Forty-eight community members came to the Armstrong School Building on Martin Luther King Jr. Day for a community conversation about coming to America.
The evening was organized by the newly formed organization Uniting Cultures who as part of a grant from The Southern Minnesota Initiative Foundation decided that they would hold a community conversation about what it takes to come to America.
Before the conversation began St. James native and ACLU Racial Justice Coordinator for the ACLU of Minnesota Julio Zelaya gave a brief presentation about the legal process of becoming a citizen or other legal status in the U.S.
Sharing their stories about coming to America was Joaquin Romero, Mirna Campo, and Silvia Solorzano. Romero’s journey began when he came to America after being brought here from the Civil War in El Salvador where he received an asylum. Romero also talked about how he was eventually able to bring over his sisters and other family members to America including his sister Marta who is Zelaya’s Mother.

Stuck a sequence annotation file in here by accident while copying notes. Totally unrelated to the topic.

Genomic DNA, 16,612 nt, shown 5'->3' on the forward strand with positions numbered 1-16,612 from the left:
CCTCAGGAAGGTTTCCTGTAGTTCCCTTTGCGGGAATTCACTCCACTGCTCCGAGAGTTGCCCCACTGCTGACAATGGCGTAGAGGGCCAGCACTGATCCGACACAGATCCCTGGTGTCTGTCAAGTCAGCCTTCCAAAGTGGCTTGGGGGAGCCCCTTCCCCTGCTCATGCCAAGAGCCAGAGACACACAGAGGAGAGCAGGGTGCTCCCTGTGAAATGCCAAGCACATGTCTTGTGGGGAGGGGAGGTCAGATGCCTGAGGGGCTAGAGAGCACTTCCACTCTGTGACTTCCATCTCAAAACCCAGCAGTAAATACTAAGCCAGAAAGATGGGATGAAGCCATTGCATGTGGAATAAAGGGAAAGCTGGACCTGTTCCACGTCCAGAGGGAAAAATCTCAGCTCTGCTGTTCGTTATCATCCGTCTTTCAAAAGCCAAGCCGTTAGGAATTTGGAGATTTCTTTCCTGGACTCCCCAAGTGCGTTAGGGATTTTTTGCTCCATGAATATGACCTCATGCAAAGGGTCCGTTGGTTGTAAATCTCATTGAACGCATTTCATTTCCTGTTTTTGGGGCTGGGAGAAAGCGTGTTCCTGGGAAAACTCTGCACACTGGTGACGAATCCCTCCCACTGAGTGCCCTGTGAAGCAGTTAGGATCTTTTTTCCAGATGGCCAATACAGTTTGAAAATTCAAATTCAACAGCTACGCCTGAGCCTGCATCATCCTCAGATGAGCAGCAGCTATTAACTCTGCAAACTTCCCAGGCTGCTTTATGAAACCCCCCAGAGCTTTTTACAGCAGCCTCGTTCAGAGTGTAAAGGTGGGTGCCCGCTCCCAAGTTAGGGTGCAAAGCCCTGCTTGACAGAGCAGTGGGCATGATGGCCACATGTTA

Solorzano’s story is slightly different than Romero’s although they are both from El Salvador. Solorzano’s father originally came to America when she was a child and lived there for many years before he was able to bring his family to America including his wife and children as legal residents. Solorzano fighting back tears said that it was tough being away from her father for that long but feels very fortunate that her and her family were able to eventually make it to the United States. Sharing the story about their daughter-in-law's journey was Sue Mohr, who read the story written by her daughter in law who lives in California. Mohr said that her daughter in law is a legal permanent resident but has also applied to become a citizen multiple times but hasn’t been able to become one due to things like her application being lost. Mohr said that although her daughter in law has lived in the country since she has been a child and even graduated from Medical School from Stanford she is still only a legal permanent resident while her husband is a Citizen and her daughter is a dual Citizen.
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